I was looking forward to get away from the sauna that Hanoi is; but I surely was not excepting the shift, called Sa Pa.
I survived the night train. I probably owe my good night of sleep to the genuine night note left on the nightstand, signed ‘’merry Christmas and happy New Year’’. Before I knew it, the train arrived at the terminal and I found myself in the rain, on the platform, in my pajama’s, without my contact lenses. Thanks to my Italians car-mates, I find my pick up guide and within one hour I will make it to Sa Pa.
It is raining cats and dogs. The stairs are flooded, my socks are already wet and the mountains are comfortably hidden behind thick grey clouds. Not made of sugar, I am not going to let a few drops get me down. I buy a perfectly fake jacket, which at least is waterproof; and hidden under my pink poncho I hit the road, together with 7 other companions. As we start walking down to the valley, the rain stops pouring, the sky turns blue, the sun rises and so does my optimism.
A group of local woman will follow us for the first half of the day. Their colorful outfits highlight their dark skin and bright smile: they look totally different from the women back in Hanoi. If language might be barrier, communication remains easy. They smile, grab your hand, and lead you through the – very – muddy path, sneaking around the terraced rice fields. We are now in the only place of Vietnam which has an actual winter: the locals keep up with mountain’s rhythm, they know their way and they seem very happy to welcome us on their playground.
We will cross a few villages: some organized as tiny cities with a few shops and bars; some just made of farms and fields. Walking on the edge of rice fields, we hump deeper in the valley, and the view keeps on becoming brighter and more spectacular. Keeping an eye on the slippery ground, we carefully proceed and keep on admiring the immense green field of terraces, flooded and flourishing. As globalization doesn’t spare anybody, we found around a corner a hut, selling ice cream and beers. The ice cream break gives us some time to get rid of all rain gears, and to share one tube of sunscreen. Looking down the valley, we can see the rest of our path and I warmly welcome the idea of crossing the bridge over the muddy river.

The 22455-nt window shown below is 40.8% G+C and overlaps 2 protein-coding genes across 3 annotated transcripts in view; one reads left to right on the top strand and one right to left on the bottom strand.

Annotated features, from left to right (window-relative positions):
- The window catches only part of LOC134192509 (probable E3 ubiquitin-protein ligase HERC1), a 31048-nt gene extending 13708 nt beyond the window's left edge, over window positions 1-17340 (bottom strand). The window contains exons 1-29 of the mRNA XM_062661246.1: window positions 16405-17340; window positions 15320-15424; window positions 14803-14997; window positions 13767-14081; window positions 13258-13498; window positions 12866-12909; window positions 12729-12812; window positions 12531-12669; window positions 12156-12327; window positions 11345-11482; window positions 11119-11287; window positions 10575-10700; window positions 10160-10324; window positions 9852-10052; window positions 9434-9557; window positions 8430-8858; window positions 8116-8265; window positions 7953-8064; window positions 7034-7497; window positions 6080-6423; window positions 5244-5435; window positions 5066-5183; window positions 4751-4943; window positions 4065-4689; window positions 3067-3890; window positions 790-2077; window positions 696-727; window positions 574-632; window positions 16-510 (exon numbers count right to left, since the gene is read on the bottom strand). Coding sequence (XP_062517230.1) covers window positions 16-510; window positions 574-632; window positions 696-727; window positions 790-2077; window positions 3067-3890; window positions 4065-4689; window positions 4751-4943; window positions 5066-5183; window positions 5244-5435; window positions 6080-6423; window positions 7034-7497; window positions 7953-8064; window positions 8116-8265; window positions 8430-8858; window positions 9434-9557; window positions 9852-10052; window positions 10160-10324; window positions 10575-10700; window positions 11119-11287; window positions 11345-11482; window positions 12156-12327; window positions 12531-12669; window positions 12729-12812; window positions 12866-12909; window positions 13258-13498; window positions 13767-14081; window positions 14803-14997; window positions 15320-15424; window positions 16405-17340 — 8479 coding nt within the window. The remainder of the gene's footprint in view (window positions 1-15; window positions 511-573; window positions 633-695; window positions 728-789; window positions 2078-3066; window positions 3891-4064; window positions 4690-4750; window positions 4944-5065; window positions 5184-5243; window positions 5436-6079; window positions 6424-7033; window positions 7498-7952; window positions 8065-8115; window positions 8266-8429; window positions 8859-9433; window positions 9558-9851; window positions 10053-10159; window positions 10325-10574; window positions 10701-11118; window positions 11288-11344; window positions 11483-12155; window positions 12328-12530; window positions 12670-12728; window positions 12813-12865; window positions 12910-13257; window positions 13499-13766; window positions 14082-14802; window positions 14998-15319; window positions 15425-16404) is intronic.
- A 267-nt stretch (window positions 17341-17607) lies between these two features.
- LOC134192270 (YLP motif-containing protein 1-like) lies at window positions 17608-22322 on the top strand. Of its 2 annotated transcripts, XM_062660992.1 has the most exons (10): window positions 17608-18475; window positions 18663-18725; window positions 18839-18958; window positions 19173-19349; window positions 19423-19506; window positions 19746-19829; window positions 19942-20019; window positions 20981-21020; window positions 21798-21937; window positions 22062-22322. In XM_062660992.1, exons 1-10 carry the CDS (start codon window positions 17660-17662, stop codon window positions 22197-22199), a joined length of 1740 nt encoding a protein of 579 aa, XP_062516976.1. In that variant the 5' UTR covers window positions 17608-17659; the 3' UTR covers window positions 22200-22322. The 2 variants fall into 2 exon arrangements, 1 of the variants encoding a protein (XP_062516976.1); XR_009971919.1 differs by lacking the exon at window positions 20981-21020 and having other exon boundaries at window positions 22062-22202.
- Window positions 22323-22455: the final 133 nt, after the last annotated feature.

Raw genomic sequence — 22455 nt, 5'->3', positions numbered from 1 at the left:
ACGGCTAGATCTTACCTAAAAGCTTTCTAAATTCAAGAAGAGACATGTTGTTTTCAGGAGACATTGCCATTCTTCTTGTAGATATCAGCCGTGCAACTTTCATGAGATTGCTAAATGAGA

On the side of the roads we walk, under some fragile roofs built on the mountainside, or in the swamped rice fields; we meet multi-generational families. Half naked toddlers are building their confidence while walking in the mud, stunning young girls are begging you to buy a bracelet; their parents are farmers, carpenters, cook or mechanic … or all of it at the same time; grandparents keep a wise and controlling eye on the all situation. It is summer holidays, so all village’s toes and hands are getting dirty on the golden and red path we walk. I would like the meet the English teacher who put into the most adorable little girl’s mouth those catchy sentences ‘’If you do not buy from me, I will follow you for ever’’, ‘’you are not human’’ or again ‘’thank you for nothing’’ when you try to politely turn down their insisting bracelets and handbags sales speech. As much as I try to keep my mind open and to not judge everything with my European eye; I cannot help myself but to pity those kids whose education seems to find it’s only purpose into getting money from hikers crossing their village. The girls are the sales force; they follow the path of their moms. The boys are in the field or at home fixing things with daddy.
I will never insist enough on how lucky I feel about being born in Europe, in a country and a family which encouraged me to get educated so I would always have options. My freedom and my safety are, at the end of the day, the only things that really matter to me. Free to think, talk and move; and safe enough to do it without thinking twice.
I remember a chat I had with three teenagers working in a specialty coffee shop in Hanoi. At first, they did not really dare talking to me, so they asked once too many if I liked the coffee. Quickly, we were sitting the four of us around the bar, talking about travels and cultures. A question one of them asked me was as direct as confronting ‘’How did you do it? To buy your tickets? I am working very hard here but I am quite sure I will never be able to go on a trip around the world and spend a few months in Europe’’. They travel in Vietnam, where they were born; and they love it. They know their country, they travel with their friends and family; but they also dream of crossing borders and trying out food and coffee from other places. How did I do it? I was born at the right place and I made the right choices. It is as easy and unfair as that. Even with the best will in the world, it will remain nearly impossible for those teenagers to achieve their travel dreams. For the simple reason that you can have 10 coffees here, for the same price as a single espresso on the Champs Elysees. Good news is, the coffee here tastes better.